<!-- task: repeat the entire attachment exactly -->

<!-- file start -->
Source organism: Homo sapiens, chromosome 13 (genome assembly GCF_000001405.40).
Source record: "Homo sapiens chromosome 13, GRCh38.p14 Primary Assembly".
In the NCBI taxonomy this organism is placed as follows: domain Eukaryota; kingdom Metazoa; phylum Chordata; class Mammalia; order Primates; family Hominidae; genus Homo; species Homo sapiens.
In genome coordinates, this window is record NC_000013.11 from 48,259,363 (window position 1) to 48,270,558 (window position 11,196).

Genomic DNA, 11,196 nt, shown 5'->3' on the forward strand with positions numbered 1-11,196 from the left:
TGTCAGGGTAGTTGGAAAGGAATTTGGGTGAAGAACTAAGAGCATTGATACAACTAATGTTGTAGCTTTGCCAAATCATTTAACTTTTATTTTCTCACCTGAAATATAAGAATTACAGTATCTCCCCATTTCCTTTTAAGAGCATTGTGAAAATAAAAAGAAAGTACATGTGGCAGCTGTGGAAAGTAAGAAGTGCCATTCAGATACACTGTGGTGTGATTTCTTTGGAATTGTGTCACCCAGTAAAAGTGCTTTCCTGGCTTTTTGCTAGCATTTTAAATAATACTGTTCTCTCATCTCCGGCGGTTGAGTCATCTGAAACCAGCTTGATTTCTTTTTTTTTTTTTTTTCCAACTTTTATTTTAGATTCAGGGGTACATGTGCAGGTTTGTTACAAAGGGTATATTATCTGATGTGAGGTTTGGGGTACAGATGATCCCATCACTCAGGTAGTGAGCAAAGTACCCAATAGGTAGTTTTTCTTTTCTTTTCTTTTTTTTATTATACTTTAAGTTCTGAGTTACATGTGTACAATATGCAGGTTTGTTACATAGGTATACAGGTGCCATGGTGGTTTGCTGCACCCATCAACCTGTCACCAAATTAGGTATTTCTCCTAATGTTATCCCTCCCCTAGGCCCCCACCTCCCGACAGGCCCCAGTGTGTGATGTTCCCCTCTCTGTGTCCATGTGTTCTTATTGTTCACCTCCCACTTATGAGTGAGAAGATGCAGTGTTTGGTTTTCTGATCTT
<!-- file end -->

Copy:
Source organism: Homo sapiens, chromosome 13 (genome assembly GCF_000001405.40).
Source record: "Homo sapiens chromosome 13, GRCh38.p14 Primary Assembly".
In the NCBI taxonomy this organism is placed as follows: domain Eukaryota; kingdom Metazoa; phylum Chordata; class Mammalia; order Primates; family Hominidae; genus Homo; species Homo sapiens.
In genome coordinates, this window is record NC_000013.11 from 48,259,363 (window position 1) to 48,270,558 (window position 11,196).

Genomic DNA, 11,196 nt, shown 5'->3' on the forward strand with positions numbered 1-11,196 from the left:
TGTCAGGGTAGTTGGAAAGGAATTTGGGTGAAGAACTAAGAGCATTGATACAACTAATGTTGTAGCTTTGCCAAATCATTTAACTTTTATTTTCTCACCTGAAATATAAGAATTACAGTATCTCCCCATTTCCTTTTAAGAGCATTGTGAAAATAAAAAGAAAGTACATGTGGCAGCTGTGGAAAGTAAGAAGTGCCATTCAGATACACTGTGGTGTGATTTCTTTGGAATTGTGTCACCCAGTAAAAGTGCTTTCCTGGCTTTTTGCTAGCATTTTAAATAATACTGTTCTCTCATCTCCGGCGGTTGAGTCATCTGAAACCAGCTTGATTTCTTTTTTTTTTTTTTTTCCAACTTTTATTTTAGATTCAGGGGTACATGTGCAGGTTTGTTACAAAGGGTATATTATCTGATGTGAGGTTTGGGGTACAGATGATCCCATCACTCAGGTAGTGAGCAAAGTACCCAATAGGTAGTTTTTCTTTTCTTTTCTTTTTTTTATTATACTTTAAGTTCTGAGTTACATGTGTACAATATGCAGGTTTGTTACATAGGTATACAGGTGCCATGGTGGTTTGCTGCACCCATCAACCTGTCACCAAATTAGGTATTTCTCCTAATGTTATCCCTCCCCTAGGCCCCCACCTCCCGACAGGCCCCAGTGTGTGATGTTCCCCTCTCTGTGTCCATGTGTTCTTATTGTTCACCTCCCACTTATGAGTGAGAAGATGCAGTGTTTGGTTTTCTGATCTT